Green investing is not delivering for climate change in many sectors, senior banking figures say, laying the blame on environmental, social and governance (ESG) rating standards.
Chuka Umunna, JP Morgan’s head of Europe, the Middle East and Africa ESG and green economy investment banking, spoke this week about structural issues facing banking when it comes to delivering the green economy.
“Our job is to enable and facilitate … the transition. We are not in a position to deliver the transition,” he told an event in London. “We need to build a funding model for green tech companies.”
Figures from the global funds network Calastone show that nearly £2.5 billion has flowed out of ESG-focused investment funds since May of this year.
Since the beginning of the year, the S&P Global Clean Energy Index, which covers companies investing in renewable energy, has fallen by 25 per cent.
To some extent we can blame the pandemic – during and immediately after the Covid lockdowns, investment flows into the better-rated ESG companies and funds soared. A record £537 billion moved into sustainable funds, up from £449 billion in 2020, according to Refinitiv.
Hortense Bioy, global director of sustainability research at Morningstar, points out that while investment has continued to flow into ESG funds in Europe, albeit at a slower rate, in the US, the trend is towards outflows.
“Factors contributing to the decline in inflows in Europe include persistent inflation, climbing interest rates, and fears of recession,” she told The National.
“In addition to these macroeconomic factors, the political backlash against sustainable investing in the United States also continued to weigh on investor demand for ESG products.”
Much of the stock market action switched to more traditional sectors like oil and mining, where the new ESG fund managers could not follow, given the parameters of their investment funds.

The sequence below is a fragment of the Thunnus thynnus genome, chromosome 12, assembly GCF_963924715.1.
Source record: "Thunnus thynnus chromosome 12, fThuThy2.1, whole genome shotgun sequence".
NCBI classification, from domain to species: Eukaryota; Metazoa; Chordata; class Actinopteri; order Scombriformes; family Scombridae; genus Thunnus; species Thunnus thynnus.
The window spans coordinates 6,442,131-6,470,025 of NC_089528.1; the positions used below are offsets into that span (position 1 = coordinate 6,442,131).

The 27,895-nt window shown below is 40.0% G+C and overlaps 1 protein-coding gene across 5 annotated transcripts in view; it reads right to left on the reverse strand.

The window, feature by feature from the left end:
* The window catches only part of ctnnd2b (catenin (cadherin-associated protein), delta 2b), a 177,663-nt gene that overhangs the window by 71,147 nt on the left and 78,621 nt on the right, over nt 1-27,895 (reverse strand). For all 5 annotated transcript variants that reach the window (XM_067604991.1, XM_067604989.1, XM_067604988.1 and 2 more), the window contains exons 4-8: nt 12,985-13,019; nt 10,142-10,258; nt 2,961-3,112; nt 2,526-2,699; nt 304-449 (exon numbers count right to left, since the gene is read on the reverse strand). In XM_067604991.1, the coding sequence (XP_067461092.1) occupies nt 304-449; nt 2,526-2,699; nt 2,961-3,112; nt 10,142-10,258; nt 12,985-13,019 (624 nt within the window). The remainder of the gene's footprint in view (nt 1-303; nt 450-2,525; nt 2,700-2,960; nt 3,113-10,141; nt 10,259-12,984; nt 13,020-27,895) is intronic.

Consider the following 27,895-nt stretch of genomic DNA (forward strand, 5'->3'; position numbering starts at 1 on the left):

Ratings and reality
Companies can parade their ESG credentials in the form of ratings, similar to the credit ratings afforded by the likes of Moody’s and Fitch, and fund managers can use them to assess the suitability for inclusion into their funds.
It’s difficult to argue that ESG ratings don’t matter at all – in the Middle East, 90 per cent of sovereign wealth funds and 22 per cent of central banks have adopted ESG policies, according to the recent Invesco Global Sovereign Asset Management study.
Kenneth Pucker, professor of practice at Tufts University, and Andrew King, professor in management, strategy and innovation at Boston University, pointed out in a paper for the Harvard Business Review that “ESG funds are not going to save the planet” and winning the battle against climate change will cost in the order of $3.5 trillion over the next years.
“Unfortunately, these trillions are not the same trillions that are presently invested in assets managed according to many forms of ESG investing,” they wrote.
“Those are dedicated to assuring returns for shareholders, not delivering positive planetary impact.”
Daniel Cash, an associate professor at Aston University in the UK and the ESG Ratings and Regulations lead at Ben McQuhae and Company in Hong Kong, told the The National that ESG ratings “operate on what is known as a ‘single materiality’ basis, meaning they are concerned with how a business/product can cope with external non-financial risk, not how the business/product affects the environment around it”.